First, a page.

We also know that exactly three years ago today, all the Japanese nuclear Experts (along with many other nuclear Experts across the World) that said that “modern” nuclear power plants were safe and had so many safety features that they would not meltdown because they were so well designed, were proven terribly wrong by Fukushima’s triple meltdowns and that it will take decades if not about 100 years to deal with its on-going pollution of the Pacific Ocean, that is, if nothing BIG goes BAD before then.

    Also in all fairness, mankind will have to employ NEW types of equipment that have never ever been built, in order to deal with the new problems Fukushima has created. Also, until fully decommissioned, the Japanese will continue to contaminate massive amounts of sea water with radioactivity daily, that will all end up in the Pacific Ocean unless the UN sanctions the Japanese with penalties which should be used to finance Solar (of all flavors) R&D and it’s installation in developing Countries, if they will agree to not use nuclear. This will enable mankind to begin the transition to Solar while at the same time reduce the need for our Earth’s limited resources.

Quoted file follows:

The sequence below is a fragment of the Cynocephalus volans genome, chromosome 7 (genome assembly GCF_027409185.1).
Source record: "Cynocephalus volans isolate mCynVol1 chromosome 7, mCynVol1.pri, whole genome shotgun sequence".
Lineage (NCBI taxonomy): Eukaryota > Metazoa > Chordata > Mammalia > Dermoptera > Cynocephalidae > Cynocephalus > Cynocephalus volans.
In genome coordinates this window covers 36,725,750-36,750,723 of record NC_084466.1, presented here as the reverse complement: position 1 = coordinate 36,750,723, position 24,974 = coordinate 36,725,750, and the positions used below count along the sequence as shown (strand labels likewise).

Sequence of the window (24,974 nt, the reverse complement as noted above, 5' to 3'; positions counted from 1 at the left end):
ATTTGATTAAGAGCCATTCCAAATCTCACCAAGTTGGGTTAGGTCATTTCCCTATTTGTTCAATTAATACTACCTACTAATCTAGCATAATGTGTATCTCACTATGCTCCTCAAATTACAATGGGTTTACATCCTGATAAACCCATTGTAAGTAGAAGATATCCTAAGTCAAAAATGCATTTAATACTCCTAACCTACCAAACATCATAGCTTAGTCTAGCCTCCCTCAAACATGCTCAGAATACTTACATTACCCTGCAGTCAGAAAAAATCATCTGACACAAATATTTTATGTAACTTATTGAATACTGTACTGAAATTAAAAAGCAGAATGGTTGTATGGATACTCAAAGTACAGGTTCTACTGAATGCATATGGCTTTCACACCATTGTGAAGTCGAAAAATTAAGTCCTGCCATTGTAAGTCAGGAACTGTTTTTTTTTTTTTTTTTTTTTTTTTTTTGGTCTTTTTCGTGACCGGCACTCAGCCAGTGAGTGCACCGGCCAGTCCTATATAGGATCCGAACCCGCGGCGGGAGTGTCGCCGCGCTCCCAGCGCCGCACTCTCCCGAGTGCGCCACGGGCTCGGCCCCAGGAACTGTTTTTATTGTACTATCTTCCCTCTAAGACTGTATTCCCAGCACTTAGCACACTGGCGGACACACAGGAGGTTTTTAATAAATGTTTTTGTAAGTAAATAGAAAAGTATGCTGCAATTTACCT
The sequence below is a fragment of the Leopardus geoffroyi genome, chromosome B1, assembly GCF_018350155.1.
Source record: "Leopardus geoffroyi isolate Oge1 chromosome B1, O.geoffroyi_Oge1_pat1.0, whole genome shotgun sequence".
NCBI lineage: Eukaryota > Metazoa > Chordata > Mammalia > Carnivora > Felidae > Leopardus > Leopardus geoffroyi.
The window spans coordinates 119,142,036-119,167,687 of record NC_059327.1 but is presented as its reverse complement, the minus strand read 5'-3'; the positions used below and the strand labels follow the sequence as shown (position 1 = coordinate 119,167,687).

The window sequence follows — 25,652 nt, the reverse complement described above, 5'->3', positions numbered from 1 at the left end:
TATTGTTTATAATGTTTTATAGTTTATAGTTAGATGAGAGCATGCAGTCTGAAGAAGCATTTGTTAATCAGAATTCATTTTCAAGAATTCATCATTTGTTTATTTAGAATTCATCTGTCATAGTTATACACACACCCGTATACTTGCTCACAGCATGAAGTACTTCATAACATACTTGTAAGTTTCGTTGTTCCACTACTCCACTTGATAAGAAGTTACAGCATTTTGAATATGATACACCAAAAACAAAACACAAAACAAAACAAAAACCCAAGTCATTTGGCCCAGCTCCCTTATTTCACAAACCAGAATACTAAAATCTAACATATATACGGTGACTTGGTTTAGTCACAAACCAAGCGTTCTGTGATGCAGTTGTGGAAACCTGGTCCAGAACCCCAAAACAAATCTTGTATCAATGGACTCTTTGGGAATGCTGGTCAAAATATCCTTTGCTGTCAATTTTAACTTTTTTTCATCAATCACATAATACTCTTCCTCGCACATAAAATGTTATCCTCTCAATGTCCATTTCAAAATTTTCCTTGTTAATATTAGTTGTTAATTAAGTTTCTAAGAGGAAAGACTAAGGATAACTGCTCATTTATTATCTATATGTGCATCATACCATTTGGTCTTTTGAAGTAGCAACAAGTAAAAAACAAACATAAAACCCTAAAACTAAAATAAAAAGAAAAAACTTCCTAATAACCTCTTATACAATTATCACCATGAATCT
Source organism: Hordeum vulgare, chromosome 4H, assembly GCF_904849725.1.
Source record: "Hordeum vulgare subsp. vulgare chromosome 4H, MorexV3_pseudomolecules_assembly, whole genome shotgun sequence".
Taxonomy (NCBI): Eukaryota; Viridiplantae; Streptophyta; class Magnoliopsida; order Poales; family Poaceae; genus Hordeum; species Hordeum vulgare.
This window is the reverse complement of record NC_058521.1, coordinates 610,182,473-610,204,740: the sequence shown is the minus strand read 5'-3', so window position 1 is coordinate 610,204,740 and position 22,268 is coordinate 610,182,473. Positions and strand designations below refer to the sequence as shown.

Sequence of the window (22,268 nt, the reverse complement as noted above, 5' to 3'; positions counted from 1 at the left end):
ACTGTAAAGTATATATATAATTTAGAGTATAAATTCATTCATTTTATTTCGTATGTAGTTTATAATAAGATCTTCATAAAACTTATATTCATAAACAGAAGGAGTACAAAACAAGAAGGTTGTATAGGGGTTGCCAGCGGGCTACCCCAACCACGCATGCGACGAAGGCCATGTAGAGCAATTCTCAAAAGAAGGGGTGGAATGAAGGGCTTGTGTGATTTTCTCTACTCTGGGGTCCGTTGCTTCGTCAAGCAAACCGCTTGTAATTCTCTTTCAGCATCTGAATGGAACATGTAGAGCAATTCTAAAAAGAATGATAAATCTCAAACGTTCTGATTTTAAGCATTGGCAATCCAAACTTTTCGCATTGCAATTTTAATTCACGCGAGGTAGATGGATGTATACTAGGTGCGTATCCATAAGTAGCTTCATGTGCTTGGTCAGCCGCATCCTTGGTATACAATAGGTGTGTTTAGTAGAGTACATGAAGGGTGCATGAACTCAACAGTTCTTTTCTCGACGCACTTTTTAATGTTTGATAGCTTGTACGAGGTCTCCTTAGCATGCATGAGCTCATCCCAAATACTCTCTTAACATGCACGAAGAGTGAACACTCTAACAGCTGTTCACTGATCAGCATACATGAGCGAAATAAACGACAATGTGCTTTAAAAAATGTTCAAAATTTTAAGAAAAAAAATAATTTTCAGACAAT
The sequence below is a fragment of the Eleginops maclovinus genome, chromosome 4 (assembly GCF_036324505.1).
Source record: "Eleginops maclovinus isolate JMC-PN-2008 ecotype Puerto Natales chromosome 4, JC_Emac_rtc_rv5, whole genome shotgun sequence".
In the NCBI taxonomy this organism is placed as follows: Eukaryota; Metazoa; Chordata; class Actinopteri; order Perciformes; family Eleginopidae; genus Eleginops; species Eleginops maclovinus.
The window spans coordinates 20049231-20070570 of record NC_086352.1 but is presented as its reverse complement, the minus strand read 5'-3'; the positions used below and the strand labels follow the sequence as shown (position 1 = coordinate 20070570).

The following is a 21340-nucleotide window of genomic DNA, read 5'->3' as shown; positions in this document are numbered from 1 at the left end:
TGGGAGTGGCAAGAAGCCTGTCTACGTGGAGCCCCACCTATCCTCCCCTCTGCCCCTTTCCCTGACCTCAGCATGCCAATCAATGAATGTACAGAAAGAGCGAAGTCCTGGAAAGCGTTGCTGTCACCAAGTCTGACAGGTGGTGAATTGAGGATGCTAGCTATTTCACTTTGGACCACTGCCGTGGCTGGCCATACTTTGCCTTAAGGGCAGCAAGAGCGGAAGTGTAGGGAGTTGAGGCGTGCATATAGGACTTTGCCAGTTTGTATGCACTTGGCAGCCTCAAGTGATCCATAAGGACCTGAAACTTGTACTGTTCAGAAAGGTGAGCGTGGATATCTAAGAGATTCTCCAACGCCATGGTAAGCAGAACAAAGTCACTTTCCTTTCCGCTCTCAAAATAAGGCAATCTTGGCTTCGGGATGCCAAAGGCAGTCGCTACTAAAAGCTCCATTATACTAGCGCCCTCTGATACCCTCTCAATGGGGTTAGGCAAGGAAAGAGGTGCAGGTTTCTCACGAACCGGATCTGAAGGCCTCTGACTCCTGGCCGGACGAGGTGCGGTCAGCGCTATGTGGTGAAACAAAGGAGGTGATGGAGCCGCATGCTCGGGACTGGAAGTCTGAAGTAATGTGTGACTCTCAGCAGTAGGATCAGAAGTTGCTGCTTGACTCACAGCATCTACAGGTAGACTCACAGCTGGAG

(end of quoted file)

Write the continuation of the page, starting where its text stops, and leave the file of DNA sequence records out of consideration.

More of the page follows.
Yes I also agree that the Coal Industry has many health problems associated with it, which the Nuclear industry is all too eager to point out; but the SAME THING COULD BE SAID ABOUT THE NUCLEAR INDUSTRY; since it also mines radioactive Uranium ore which is then processed into highly radioactive fuel rods of several different types. Once this radioactive fuel is used in a reactor, it then produces huge amounts of additional radioactive waste that will have as yet unknown effects on mankind over the enormous timespan that it will take to render all of it harmless! Because this radioactive timespan dwarfs anything currently affecting mankind, it is completely unscientific to say today, what the harmful effect of our using nuclear power plants in the twentieth and twenty-first century will be generations from now!

    For example, should highly radioactive “dirty” material from Fukushima be used in a terrorist weapon at some point in the future, its affect on man must be placed directly upon the nuclear industry that created it, because without building the nuclear power plants it would have never existed to cause harm to man’s health. This is yet another potential “future” health problem that cannot be discounted since there is so much radioactive waste material unaccounted for at Fukushima and many other locations globally!

    It is no longer fair for the nuclear industries spokespersons, the IAEA and/or regulators like the NRC to try to limit Energy discussions to only the positive points that favor using nuclear while at the same time shrugging off all other negative points as not being relevant!